My first, second, and third attempt fails but I finally make a good connection on my fourth try and I'm able to get the cub untangled from something holding it prisoner in the channel, and as I do and saying to Dad, "Pull while I shove and bingo the huge cub pops out and then another and another."
I cannot believe my eyes as the momma bear struggles to her feet and then falls back down. She's frail and has lost lots of blood and fluids, we must get her water, and I tell Johnnie, "Get the cooler out of the truck there's water in there pure it into the cooler and bring it to me."
I tilt the cooler of water toward the bears mouth and she starts drinking until she's drank every drop of the water in the cooler. Dad tells us to let her lay there for a while to see if she'll get up. Her breathing is fast and hard as she struggles again to slowly get up and she quickly begins to clean up her cubs. They were the cutest cubs and it was as though the momma bear knew we'd helped her, she didn't snarl or attempt to attack us. She may have been too tired and burnt out to bother with us too.
We had just experience a blessing right before our eyes as all of us stood there looking at the miracle with tears streaming down our cheeks, and Dad says, "Come, this is not killing the turkey we need for Thanksgiving dinner…we've got a job to do."
Dad looks at Johnnie and I smiling and says, "This just might cause me to give up hunting…this was such a miracle and we didn't get hurt. I cannot believe the momma didn't attempt to attack us!"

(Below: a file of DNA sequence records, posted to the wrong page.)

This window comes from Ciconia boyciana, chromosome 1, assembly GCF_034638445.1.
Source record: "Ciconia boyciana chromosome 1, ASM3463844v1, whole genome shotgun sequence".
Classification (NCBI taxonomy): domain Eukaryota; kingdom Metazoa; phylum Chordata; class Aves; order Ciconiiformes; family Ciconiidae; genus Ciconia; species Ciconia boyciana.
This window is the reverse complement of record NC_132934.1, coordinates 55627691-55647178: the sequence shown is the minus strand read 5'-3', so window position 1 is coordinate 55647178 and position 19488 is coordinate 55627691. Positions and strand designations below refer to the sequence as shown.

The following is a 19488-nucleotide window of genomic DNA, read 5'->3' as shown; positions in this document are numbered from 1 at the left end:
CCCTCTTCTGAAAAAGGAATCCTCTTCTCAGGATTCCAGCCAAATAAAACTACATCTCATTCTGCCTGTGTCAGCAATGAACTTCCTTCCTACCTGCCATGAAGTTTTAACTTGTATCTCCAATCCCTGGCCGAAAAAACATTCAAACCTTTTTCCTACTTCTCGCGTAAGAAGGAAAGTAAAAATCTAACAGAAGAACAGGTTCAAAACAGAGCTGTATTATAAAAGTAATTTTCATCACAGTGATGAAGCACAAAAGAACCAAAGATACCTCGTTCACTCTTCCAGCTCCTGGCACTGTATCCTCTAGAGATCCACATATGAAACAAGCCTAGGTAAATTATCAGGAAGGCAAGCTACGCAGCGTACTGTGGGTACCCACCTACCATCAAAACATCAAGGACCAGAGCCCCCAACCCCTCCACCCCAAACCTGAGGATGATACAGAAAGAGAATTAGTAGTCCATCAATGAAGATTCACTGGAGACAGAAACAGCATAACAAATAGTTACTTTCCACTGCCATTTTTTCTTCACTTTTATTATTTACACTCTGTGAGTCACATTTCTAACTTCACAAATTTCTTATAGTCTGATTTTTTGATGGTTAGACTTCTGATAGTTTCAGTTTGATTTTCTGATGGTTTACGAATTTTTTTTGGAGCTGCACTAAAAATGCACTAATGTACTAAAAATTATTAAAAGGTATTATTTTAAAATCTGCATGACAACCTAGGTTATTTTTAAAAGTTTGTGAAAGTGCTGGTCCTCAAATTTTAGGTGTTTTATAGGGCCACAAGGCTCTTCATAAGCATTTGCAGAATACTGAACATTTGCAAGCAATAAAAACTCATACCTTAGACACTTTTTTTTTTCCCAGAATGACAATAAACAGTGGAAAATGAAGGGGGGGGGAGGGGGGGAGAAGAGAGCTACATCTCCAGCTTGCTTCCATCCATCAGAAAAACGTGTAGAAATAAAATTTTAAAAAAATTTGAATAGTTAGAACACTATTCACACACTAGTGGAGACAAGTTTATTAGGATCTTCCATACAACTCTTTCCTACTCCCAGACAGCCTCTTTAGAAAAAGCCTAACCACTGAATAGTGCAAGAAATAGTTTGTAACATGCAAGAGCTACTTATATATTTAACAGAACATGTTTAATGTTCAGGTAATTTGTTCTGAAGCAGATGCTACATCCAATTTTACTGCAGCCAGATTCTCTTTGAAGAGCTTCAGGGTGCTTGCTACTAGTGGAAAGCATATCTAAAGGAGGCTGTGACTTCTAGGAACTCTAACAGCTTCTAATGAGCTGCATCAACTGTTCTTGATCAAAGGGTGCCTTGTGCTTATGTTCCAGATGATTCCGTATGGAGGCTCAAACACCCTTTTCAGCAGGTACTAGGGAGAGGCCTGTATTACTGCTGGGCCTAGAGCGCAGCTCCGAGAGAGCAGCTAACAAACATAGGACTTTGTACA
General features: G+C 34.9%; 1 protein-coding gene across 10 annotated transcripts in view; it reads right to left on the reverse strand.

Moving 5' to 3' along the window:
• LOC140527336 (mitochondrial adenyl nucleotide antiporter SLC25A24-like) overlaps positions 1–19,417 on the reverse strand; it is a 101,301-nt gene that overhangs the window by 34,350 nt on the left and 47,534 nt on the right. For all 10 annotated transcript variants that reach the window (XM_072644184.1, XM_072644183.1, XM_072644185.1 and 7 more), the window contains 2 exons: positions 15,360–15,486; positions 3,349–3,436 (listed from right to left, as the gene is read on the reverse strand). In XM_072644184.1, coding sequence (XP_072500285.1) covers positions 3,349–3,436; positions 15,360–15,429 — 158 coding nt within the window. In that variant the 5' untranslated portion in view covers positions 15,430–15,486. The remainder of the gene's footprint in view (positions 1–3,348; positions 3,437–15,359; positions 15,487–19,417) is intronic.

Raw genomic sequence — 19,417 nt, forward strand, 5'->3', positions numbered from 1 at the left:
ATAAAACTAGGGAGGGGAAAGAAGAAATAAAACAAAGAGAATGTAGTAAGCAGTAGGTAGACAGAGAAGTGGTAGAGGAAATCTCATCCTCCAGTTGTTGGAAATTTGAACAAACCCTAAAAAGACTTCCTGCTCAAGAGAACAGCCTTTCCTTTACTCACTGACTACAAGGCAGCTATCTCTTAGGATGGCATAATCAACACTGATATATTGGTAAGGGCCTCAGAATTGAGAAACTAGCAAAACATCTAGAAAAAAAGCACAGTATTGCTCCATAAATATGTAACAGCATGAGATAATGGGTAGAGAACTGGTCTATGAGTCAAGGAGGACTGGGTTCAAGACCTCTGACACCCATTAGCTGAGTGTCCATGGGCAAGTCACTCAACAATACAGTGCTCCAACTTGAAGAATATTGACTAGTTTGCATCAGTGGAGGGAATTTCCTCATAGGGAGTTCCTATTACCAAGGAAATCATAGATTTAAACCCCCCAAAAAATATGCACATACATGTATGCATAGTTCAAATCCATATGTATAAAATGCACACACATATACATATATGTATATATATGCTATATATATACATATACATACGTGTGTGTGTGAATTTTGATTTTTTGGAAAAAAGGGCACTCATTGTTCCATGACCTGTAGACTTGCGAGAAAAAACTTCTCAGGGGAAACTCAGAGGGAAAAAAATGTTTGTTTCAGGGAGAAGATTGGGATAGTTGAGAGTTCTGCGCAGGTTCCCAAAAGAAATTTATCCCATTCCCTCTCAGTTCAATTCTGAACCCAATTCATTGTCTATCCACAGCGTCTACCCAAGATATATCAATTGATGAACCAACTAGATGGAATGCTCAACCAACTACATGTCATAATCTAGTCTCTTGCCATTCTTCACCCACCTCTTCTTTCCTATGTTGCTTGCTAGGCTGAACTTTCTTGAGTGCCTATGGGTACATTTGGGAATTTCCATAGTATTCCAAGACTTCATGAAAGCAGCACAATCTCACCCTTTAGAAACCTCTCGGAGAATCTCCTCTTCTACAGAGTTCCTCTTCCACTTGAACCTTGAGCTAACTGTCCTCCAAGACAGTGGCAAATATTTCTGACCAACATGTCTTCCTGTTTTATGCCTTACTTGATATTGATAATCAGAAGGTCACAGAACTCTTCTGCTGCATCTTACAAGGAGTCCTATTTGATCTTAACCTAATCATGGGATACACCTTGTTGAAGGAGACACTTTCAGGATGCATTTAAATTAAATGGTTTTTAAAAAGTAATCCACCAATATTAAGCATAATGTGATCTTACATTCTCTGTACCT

We find a nice place to sit in the thickets after we've spotted fresh turkey droppings and scratching's, and we've identified the foods turkeys usually feeds on. Dad starts to make these realistic turkey sounds and soon we hear a sound echoing back after Dad blows his caller and the biggest gobbler comes right into the opening at a distance from where we're sitting.
Johnnie and I don't have the time to say a thing until; we grab our ears at the loud boom, boom of Dad's gun and we see the huge gobbler fluttering on the ground. I didn't say a thing but my heart was saying much, and I whisper to myself, "This is the last time I'll participate in a hunt; my heart cannot stand it another time."
We're getting close to the house and I can see Dad's face glowing like a lit Christmas tree, and he starts to blow the truck's horn signaling to Momma that he's coming home and he has a turkey too.
I've decided to keep my secret to myself for the time being; but the next time Dad invites me go hunting I'll turn him down because seeing critters killed, kills me a little too each time I see it.
Writer of Short Story is Barbara Ann Smith